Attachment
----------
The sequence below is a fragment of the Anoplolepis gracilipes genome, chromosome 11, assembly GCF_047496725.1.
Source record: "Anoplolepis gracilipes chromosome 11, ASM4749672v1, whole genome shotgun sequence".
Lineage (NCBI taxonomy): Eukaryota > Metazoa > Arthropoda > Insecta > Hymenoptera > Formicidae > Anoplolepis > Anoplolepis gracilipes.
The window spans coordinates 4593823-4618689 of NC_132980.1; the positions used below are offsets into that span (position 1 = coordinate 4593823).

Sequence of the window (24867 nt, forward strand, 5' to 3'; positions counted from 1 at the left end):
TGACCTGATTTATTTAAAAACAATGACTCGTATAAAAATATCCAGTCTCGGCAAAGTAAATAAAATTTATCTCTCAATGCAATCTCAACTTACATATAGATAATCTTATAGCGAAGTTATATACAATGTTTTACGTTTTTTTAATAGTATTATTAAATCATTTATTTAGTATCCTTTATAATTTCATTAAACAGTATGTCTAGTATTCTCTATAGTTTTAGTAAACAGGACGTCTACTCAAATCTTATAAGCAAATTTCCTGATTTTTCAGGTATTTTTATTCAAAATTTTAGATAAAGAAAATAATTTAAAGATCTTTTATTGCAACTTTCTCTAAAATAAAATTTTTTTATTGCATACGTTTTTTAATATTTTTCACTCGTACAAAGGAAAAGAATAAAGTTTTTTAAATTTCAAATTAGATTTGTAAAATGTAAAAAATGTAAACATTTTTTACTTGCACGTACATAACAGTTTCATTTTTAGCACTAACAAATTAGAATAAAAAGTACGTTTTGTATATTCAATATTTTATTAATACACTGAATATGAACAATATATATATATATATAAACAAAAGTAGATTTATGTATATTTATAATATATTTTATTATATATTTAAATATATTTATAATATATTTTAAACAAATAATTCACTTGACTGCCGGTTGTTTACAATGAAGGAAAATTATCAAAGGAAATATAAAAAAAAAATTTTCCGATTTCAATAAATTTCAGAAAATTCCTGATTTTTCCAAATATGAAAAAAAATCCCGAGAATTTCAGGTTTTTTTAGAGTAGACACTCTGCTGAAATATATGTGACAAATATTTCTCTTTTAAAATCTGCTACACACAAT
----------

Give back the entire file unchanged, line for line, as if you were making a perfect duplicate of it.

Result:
The sequence below is a fragment of the Anoplolepis gracilipes genome, chromosome 11, assembly GCF_047496725.1.
Source record: "Anoplolepis gracilipes chromosome 11, ASM4749672v1, whole genome shotgun sequence".
Lineage (NCBI taxonomy): Eukaryota > Metazoa > Arthropoda > Insecta > Hymenoptera > Formicidae > Anoplolepis > Anoplolepis gracilipes.
The window spans coordinates 4593823-4618689 of NC_132980.1; the positions used below are offsets into that span (position 1 = coordinate 4593823).

Sequence of the window (24867 nt, forward strand, 5' to 3'; positions counted from 1 at the left end):
TGACCTGATTTATTTAAAAACAATGACTCGTATAAAAATATCCAGTCTCGGCAAAGTAAATAAAATTTATCTCTCAATGCAATCTCAACTTACATATAGATAATCTTATAGCGAAGTTATATACAATGTTTTACGTTTTTTTAATAGTATTATTAAATCATTTATTTAGTATCCTTTATAATTTCATTAAACAGTATGTCTAGTATTCTCTATAGTTTTAGTAAACAGGACGTCTACTCAAATCTTATAAGCAAATTTCCTGATTTTTCAGGTATTTTTATTCAAAATTTTAGATAAAGAAAATAATTTAAAGATCTTTTATTGCAACTTTCTCTAAAATAAAATTTTTTTATTGCATACGTTTTTTAATATTTTTCACTCGTACAAAGGAAAAGAATAAAGTTTTTTAAATTTCAAATTAGATTTGTAAAATGTAAAAAATGTAAACATTTTTTACTTGCACGTACATAACAGTTTCATTTTTAGCACTAACAAATTAGAATAAAAAGTACGTTTTGTATATTCAATATTTTATTAATACACTGAATATGAACAATATATATATATATATAAACAAAAGTAGATTTATGTATATTTATAATATATTTTATTATATATTTAAATATATTTATAATATATTTTAAACAAATAATTCACTTGACTGCCGGTTGTTTACAATGAAGGAAAATTATCAAAGGAAATATAAAAAAAAAATTTTCCGATTTCAATAAATTTCAGAAAATTCCTGATTTTTCCAAATATGAAAAAAAATCCCGAGAATTTCAGGTTTTTTTAGAGTAGACACTCTGCTGAAATATATGTGACAAATATTTCTCTTTTAAAATCTGCTACACACAAT